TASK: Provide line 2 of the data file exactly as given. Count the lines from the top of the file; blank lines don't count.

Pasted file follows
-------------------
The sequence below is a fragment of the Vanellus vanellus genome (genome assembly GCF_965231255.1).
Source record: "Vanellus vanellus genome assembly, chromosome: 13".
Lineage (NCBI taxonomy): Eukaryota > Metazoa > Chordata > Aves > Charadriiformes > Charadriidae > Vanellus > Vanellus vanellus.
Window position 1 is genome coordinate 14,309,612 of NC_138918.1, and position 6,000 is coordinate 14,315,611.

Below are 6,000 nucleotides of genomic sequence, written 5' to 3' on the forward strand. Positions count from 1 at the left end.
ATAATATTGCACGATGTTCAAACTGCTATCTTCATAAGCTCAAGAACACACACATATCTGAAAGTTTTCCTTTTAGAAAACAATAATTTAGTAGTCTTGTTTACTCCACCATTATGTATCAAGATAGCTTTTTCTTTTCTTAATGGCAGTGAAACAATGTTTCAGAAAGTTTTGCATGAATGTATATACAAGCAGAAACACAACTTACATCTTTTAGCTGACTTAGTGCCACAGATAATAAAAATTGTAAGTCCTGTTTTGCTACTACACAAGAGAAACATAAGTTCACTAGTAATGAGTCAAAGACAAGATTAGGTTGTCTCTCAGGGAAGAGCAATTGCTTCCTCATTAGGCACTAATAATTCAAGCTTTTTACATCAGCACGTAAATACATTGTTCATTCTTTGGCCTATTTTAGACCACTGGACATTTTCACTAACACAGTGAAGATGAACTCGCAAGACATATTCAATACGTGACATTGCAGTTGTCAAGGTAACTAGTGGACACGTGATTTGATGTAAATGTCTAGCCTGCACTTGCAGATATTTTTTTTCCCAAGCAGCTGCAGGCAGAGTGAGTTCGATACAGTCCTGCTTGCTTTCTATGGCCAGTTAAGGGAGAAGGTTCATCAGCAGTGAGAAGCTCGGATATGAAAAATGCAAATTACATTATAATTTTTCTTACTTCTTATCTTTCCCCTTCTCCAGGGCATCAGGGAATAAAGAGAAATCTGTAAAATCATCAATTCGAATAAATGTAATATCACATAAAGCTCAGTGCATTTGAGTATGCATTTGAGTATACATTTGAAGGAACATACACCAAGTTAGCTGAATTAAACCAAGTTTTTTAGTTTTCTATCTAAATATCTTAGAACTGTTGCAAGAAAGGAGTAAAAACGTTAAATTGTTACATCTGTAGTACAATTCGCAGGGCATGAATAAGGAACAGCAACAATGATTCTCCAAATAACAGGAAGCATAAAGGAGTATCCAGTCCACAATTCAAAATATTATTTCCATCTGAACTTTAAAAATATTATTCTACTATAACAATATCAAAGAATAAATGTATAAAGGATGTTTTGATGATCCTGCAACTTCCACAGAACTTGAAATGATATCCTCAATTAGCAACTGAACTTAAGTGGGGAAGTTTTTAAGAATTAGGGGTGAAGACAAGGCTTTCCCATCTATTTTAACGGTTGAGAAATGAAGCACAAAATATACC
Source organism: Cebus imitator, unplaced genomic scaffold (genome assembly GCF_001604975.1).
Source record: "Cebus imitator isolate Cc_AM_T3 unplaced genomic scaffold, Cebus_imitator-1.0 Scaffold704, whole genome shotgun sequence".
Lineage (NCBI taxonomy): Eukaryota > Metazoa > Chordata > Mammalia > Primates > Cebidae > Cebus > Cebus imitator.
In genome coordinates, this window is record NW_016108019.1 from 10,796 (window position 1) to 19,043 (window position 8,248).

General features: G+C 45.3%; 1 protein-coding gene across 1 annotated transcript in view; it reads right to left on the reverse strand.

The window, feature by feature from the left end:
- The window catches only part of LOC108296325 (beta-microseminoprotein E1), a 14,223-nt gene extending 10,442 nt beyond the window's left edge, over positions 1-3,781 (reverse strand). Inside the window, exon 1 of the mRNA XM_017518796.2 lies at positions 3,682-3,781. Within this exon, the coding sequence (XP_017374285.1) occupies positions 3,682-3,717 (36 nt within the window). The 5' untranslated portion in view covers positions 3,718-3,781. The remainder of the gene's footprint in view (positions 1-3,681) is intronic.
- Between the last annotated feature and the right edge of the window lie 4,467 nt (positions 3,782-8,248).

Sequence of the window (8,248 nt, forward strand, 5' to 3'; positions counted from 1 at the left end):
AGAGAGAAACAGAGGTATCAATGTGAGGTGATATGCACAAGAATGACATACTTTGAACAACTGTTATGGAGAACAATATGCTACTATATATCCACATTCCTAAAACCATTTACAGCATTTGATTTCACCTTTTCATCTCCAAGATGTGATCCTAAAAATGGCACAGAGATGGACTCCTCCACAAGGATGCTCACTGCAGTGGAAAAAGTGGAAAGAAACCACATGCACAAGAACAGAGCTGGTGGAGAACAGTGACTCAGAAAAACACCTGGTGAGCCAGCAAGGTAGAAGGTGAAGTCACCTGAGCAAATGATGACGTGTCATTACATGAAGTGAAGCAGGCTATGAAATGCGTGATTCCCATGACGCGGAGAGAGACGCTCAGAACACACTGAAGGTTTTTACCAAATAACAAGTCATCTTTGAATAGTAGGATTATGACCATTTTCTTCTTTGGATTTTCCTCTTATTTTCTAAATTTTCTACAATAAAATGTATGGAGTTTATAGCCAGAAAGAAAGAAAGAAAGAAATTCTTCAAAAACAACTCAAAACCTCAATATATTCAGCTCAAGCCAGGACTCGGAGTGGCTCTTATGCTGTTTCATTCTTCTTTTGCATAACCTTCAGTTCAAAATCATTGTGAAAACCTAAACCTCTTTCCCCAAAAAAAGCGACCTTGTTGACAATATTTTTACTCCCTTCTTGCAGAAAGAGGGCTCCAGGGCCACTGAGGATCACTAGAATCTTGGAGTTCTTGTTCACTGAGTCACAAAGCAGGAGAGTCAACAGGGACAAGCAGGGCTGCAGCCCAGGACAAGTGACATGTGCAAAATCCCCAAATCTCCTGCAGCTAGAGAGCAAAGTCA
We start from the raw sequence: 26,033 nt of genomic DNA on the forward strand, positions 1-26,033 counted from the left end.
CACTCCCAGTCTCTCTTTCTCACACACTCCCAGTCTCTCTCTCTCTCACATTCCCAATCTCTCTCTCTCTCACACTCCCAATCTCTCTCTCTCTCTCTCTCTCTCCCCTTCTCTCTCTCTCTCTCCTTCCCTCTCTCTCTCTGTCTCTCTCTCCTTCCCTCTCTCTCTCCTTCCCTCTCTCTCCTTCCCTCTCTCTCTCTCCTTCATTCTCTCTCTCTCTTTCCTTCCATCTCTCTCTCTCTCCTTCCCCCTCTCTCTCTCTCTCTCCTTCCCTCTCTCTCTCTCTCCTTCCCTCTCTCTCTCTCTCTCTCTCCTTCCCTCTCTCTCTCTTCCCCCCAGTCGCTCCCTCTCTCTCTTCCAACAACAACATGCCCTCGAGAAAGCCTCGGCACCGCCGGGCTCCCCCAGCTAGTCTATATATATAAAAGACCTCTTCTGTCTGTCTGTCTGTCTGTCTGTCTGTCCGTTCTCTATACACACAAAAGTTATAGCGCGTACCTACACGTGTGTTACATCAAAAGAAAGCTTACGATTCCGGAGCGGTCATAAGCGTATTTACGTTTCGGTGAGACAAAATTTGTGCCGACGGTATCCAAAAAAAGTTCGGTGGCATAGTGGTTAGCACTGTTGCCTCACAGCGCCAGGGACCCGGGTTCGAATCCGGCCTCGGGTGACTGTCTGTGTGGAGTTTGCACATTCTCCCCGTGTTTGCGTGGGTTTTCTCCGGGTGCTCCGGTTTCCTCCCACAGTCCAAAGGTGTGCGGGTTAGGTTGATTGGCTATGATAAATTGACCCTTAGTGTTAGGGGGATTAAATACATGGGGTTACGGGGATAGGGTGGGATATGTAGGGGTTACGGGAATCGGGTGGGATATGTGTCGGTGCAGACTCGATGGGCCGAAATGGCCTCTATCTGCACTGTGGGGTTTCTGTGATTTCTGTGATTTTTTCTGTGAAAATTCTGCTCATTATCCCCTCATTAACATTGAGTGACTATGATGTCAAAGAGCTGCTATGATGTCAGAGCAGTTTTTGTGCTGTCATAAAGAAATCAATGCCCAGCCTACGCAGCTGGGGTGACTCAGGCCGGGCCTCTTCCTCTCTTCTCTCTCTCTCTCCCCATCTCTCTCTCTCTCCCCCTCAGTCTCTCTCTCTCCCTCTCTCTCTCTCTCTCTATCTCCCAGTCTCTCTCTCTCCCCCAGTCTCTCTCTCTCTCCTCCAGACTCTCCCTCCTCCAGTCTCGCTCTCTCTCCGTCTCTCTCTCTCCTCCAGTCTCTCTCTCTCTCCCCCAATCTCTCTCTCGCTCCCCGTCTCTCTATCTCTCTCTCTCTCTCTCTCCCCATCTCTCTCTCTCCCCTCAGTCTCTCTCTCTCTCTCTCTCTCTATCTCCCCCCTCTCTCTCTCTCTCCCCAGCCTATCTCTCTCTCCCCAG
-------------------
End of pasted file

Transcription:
Source record: "Vanellus vanellus genome assembly, chromosome: 13".